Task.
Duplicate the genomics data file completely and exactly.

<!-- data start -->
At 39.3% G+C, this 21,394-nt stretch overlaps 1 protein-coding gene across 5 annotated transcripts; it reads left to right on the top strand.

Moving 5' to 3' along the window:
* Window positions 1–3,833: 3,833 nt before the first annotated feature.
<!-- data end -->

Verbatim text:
At 39.3% G+C, this 21,394-nt stretch overlaps 1 protein-coding gene across 5 annotated transcripts; it reads left to right on the top strand.

Moving 5' to 3' along the window:
* Window positions 1–3,833: 3,833 nt before the first annotated feature.